@Peter Buch @Don Genaro  Well the issue is that there has not been in increase in global temperature, even though we have seen a dramatic increase in greenhouse gasses.  Now they say the heat went into the ocean.  If true this is a natural cycle, that should have been reflected in their studies.  And is it possible that 15-30 years of temp increase that started the global warming threat, was simply this ocean cycle working in reverse? Therefore it wouldn't be global warming but a previously undiscovered factor in natural climate changes.

J BD
J BD

@Philip Sington Its not 97%, Philip.  Does some reading on the topic.  You might start with the Bray and Von Storch survey of over 2000 climate scientists.  Its a little more nuanced than you may care for, though.  Doesn't have selection bias, doesn't only allow yes/no black/white answers.  And doesn't estimate the opinions of individual scientists based on published papers.  You'll probably be surprised that most climate scientists don't agree with you.  Only 35% were certain or "very convinced" that the majority of recent or near-future climate warming was due to humans.

Joe Fabitz
Joe Fabitz

@Philip Sington 

One of the primary authors of the paper, Dr. Muscheler, specifically stated "Climate skeptics like to say sun is causing more global warming than we think but I don’t think so. [...] What our paper shows is we need to include all processes – greenhouses, the sun and so on, especially for local climates which is important of course."

Yet that fact is omitted by the right wing noise machine for any link to the study. They post links like this ALL THE TIME - and circulate them faster than a flock of parrots via social media - believing the link/paper supports a 'skeptics' view - when in fact it does nothing of the sort.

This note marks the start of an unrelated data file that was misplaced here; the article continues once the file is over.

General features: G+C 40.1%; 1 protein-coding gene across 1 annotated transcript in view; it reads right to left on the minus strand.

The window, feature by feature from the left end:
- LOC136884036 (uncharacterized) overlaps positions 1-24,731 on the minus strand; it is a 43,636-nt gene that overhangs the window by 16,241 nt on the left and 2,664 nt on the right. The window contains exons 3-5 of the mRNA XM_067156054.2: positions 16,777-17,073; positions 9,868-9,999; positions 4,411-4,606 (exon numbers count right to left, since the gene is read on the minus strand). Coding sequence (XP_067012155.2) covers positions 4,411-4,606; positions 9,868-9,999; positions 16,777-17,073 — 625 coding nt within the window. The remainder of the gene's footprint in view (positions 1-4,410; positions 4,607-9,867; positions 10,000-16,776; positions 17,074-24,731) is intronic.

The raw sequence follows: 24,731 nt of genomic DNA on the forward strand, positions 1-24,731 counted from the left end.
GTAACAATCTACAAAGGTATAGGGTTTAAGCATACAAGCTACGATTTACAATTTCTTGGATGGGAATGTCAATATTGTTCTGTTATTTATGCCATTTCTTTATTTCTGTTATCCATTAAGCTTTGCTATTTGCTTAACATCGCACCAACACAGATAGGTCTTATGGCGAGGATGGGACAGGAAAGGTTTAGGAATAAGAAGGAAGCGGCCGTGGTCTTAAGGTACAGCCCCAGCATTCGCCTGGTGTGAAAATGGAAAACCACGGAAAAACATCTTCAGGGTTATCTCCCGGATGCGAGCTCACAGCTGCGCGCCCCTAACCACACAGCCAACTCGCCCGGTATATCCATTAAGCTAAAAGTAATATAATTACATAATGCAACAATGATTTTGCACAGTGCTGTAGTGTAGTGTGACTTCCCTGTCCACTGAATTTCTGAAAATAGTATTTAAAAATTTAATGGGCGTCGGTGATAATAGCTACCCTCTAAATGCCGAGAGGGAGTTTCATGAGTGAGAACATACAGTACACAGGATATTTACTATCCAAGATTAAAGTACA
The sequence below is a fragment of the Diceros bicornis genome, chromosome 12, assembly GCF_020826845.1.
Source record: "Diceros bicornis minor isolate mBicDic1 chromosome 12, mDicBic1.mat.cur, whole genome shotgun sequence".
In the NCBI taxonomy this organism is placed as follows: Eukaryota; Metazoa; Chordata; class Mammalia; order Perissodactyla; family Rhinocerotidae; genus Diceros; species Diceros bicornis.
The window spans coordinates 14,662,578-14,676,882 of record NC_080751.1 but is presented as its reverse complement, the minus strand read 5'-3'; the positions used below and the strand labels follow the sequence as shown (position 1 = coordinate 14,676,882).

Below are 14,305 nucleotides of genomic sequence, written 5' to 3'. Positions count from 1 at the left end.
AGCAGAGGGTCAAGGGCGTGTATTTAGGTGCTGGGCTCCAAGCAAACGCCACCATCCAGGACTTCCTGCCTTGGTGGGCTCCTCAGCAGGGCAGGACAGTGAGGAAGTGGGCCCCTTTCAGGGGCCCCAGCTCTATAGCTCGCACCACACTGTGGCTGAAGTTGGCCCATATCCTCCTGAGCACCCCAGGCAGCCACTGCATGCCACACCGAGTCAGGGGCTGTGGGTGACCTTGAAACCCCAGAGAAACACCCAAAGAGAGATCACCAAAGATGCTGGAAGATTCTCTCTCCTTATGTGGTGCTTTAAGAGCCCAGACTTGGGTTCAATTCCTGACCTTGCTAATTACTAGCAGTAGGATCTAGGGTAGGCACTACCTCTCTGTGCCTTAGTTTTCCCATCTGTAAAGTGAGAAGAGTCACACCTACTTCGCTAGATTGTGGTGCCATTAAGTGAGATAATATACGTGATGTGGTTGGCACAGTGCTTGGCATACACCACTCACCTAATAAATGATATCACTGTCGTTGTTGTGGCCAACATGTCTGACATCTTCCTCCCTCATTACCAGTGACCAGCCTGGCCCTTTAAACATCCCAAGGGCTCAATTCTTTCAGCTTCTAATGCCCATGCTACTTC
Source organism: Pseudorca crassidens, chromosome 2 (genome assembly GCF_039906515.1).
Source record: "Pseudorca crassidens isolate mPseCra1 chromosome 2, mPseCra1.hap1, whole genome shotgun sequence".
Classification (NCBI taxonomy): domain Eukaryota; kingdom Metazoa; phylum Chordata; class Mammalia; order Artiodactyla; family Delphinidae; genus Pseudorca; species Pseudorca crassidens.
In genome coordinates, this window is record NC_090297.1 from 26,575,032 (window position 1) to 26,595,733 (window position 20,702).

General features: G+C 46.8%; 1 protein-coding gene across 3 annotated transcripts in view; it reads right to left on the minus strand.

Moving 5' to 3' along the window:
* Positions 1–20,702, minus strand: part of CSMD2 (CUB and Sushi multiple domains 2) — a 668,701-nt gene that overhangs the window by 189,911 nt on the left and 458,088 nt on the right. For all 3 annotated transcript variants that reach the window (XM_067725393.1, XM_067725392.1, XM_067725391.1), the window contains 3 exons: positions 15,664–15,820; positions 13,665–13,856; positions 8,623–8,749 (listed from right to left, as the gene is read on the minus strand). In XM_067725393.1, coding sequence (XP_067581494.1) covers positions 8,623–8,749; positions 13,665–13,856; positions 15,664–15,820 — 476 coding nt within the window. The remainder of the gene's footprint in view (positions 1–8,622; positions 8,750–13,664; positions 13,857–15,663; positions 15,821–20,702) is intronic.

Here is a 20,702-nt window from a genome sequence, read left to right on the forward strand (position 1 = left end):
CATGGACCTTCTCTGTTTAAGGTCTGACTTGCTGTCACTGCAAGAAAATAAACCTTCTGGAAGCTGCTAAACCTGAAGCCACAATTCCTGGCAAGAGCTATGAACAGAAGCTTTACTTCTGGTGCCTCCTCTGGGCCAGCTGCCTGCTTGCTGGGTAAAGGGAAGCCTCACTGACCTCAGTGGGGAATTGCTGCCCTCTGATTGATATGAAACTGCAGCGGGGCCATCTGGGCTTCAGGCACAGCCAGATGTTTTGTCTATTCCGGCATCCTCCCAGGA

Joe Fabitz
Joe Fabitz

@J BD @Joe Fabitz 

Well you're just wrong. http://en.wikipedia.org/wiki/Acid_rain#Adverse_effects

Because man and science was wise enough to recognize and take measures to stop those inevitable man-made catastrophes from coming to fruition does not mean they were not a threat.

Observed changes in sea level relative to land elevation in the United States between 1958 and 2008. Source: USGCRP (2009)

http://www.epa.gov/climatechange/images/impacts-adaptation/NationalSLR-large.jpg

It won't take much to cause billions of dollars - Sea level Rise and Coastal Flooding Impacts (interactive map)

http://www.csc.noaa.gov/slr/viewer/

Without adaptation, 0.2–4.6% of global population is expected to be flooded annually in 2100 under 25–123 cm of global mean sea-level rise, with expected annual losses of 0.3–9.3% of global gross domestic product. Damages of this magnitude are very unlikely to be tolerated by society and adaptation will be widespread. http://www.pnas.org/content/early/2014/01/29/1222469111.abstract

Just because things didn't occur as fast as the 'worst case scenario' predictions of 20-years ago it does not mean Climate Change is 'a hoax' and is not happening now.

Shaun Kirkpatrick
Shaun Kirkpatrick

@Jim Bowman @Seamus Cameron @Darral Simmons  Same crap you guys said about the new Ice age in 1970.  If the ocean can absorb heat then it can also work in reverse.  Could the heating we experienced in the past be due to this cycle, and greenhouse gasses while a factor in climate,  a much smaller factor then reported?

Justin Smith
Justin Smith

@John Patt @Justin Smith Obviously you have never been outside the US. Warm beer is served in many countries. As for pie, right out of the oven is too hot. So yeah I like it warm, with a really large scoop of Blue Bell. Yes I am from TEXAS.